Veteran PTSD Fishing Treatment Project Nets $1.3m in Funding

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A “game-changing” $1.3m cash injection has been awarded to researchers exploring if doctors can prescribe fishing to treat PTSD.  

A “game-changing” $1.3m cash injection has been awarded to researchers exploring if doctors can prescribe fishing to treat PTSD.  

The vital funding will allow the University of Essex’s Dr Nick Cooper and collaborator Dr Mark Wheeler to expand their influential work which has helped hundreds of military veterans.  

Now the Department of Psychology’s Dr Cooper will explore if casting a rod from the bankside can aid police officers, paramedics, firefighters, and the coast guard deal with trauma.    

Taking place over the course of three and a half years the National Institute for Health and Care Research-funded project (NIHR) is one of only three being explored across the UK.  

It is hoped Casting Away Trauma will develop innovative nature-based treatments for mental health conditions on the NHS.  

Watch a YouTube documentary on the project’s life-changing work here.

Dr Cooper said: “This is a game-changing funding for our research, which will help us show definitively if fishing can make a real difference to the people who have given so much to keep us all safe.  

“We are incredibly proud to receive NIHR funding to expand our project, which we have proved has a real impact on servicemen and women. 

“We have shown that a weekend of angling has demonstrable and real impact on vulnerable veterans and can help them back into society. 

“We are incredibly excited and honoured to receive the funding to expand our research.” 

PTSD -Post Traumatic Stress Disorder – sees sufferers relive traumatic and can lead to debilitating depression, anxiety and even suicide. 

The Casting Away Trauma project has found a way to break barriers stopping veterans and other sufferers from engaging with traditional therapy. 

By emphasising learning a new recreational skill rather than traditional therapy they use peer support and sessions led by a qualified recreation coach to ease the symptoms.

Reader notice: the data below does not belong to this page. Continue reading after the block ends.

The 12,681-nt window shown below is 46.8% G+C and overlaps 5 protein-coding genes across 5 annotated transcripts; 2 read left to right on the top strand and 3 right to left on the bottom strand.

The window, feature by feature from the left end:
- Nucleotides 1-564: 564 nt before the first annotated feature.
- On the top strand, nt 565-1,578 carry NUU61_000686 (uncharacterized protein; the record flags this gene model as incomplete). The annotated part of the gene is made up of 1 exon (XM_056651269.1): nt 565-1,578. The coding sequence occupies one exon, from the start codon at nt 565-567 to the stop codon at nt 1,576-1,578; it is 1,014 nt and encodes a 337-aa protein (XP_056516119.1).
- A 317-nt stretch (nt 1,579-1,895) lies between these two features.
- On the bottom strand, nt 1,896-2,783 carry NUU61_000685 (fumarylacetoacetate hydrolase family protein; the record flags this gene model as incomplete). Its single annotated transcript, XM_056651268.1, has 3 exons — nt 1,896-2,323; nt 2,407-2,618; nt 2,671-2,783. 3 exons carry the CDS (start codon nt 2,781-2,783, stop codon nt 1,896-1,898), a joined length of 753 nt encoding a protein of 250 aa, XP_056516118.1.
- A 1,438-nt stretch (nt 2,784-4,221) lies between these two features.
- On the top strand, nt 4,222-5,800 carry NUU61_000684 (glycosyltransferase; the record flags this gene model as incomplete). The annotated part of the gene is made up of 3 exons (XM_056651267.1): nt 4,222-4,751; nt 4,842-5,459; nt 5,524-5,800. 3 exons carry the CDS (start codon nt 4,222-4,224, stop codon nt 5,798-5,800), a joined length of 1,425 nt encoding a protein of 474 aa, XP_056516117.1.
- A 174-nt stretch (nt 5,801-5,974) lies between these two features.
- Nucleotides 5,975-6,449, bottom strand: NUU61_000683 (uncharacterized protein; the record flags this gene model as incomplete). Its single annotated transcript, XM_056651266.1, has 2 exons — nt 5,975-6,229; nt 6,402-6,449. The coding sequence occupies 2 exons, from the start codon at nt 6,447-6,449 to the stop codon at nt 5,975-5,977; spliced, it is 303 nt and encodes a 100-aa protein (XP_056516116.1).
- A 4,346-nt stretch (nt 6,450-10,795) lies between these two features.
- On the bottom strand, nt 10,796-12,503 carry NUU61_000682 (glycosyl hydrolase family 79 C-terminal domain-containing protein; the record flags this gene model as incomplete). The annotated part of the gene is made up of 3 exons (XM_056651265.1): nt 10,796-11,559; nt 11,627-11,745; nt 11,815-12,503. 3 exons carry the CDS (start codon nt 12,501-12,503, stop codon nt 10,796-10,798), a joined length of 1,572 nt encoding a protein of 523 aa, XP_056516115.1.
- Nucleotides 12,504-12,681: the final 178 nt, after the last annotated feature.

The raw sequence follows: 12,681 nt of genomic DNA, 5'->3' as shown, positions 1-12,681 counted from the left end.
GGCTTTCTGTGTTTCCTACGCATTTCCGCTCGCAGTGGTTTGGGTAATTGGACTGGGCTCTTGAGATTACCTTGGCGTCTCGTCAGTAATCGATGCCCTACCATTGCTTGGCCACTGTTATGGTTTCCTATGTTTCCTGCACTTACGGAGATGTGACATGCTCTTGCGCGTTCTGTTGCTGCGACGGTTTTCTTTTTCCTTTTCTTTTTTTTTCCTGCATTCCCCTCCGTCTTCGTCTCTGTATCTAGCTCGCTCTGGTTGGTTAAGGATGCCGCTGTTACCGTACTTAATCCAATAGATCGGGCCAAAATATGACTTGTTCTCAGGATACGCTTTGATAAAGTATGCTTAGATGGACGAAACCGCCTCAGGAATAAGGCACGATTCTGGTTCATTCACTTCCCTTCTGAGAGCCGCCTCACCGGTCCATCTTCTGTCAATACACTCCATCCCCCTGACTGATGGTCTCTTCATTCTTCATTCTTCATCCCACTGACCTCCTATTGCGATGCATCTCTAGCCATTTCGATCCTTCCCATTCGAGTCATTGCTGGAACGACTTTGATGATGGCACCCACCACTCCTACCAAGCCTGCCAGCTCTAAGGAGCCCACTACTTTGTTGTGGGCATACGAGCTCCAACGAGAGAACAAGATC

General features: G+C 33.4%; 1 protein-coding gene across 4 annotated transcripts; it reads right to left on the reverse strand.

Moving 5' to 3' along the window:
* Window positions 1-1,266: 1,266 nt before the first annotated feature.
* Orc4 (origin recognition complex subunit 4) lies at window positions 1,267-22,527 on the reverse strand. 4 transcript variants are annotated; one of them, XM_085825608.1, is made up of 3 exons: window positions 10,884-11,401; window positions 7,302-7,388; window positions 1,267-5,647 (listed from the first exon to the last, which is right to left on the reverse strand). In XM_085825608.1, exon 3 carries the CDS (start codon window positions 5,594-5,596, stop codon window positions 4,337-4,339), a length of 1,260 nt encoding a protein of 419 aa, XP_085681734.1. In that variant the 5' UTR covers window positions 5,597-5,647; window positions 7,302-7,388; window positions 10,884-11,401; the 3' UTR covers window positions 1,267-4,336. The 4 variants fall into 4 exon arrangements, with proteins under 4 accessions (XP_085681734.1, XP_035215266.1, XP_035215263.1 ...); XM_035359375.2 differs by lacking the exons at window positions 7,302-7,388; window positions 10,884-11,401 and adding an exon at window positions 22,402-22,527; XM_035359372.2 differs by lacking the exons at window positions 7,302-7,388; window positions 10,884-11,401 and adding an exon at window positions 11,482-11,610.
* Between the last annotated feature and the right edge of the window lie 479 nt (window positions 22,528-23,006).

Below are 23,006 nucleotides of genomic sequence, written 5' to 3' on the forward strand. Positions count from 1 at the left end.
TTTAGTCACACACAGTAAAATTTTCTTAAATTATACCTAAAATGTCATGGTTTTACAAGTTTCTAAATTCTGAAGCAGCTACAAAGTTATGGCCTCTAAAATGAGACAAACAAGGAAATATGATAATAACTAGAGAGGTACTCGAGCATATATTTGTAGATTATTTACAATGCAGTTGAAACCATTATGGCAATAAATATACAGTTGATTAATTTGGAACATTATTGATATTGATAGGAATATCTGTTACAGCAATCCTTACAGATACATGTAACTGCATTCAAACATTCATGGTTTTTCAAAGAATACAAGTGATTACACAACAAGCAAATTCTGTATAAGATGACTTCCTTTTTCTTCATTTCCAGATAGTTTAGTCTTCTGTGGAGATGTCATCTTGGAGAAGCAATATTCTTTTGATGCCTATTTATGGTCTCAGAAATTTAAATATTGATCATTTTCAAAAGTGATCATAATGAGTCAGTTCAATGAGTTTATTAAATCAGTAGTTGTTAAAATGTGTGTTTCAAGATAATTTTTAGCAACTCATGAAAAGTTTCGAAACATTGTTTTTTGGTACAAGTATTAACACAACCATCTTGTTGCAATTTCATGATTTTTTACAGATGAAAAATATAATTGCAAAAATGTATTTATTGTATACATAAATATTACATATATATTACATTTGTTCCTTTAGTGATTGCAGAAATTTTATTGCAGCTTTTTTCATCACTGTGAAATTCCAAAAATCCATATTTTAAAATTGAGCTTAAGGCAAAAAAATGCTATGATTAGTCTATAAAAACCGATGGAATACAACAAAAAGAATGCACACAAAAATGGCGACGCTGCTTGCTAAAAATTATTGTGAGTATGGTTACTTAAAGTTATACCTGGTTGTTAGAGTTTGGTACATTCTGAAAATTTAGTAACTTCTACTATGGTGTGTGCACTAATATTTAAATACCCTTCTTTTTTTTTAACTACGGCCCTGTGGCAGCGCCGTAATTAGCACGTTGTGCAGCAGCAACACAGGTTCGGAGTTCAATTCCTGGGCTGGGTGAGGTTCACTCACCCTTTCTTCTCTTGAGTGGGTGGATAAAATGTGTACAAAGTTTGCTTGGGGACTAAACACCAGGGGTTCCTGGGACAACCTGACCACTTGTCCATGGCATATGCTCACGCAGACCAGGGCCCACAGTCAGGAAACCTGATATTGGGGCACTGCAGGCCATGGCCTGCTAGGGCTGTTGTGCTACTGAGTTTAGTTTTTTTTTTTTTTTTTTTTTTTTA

Dr Wheeler added: “This is a tremendous piece of news for all concerned.  

“As joint CEO of iCARP CIC, alongside Dr Cooper, I can state that, as an organisation, we are immensely proud to have played our part in this ground-breaking research project.  

“From our first research design and trip, 10 years ago now, we have worked tirelessly to reach this point and could not be more pleased for all our supporters, collaborators and volunteers who have all played an integral part in the programme.  

“We look forward to the next part of the journey with excitement and anticipation. 

Dr Cooper and Dr Wheeler will conduct the research through their community interest company iCARP CIC, which runs picturesque lakes nestled near Harwich, Essex.” 

Their previous research took servicemen with PTSD, who had an average of 12 years military experience on a weekend fishing retreat – focussing on relaxation, socialisation and learning new skills. 

The innovative intervention sparked significant clinical change in 60% of participants that also reduced depression and anxiety for a month after the trip – with wellbeing scores soaring. 

It also confirmed the 30-hour, 2-day peer-support intervention can now be expanded to deliver a large-scale trial using the same methods. 

The project has been praised by the Ministry of Defence (receiving a gold award in 2022), recognised by The Angling Trust and recently received a contract to deliver community mental health treatment for the NHS Essex Partnership University Trust via local volunteering bodies. 

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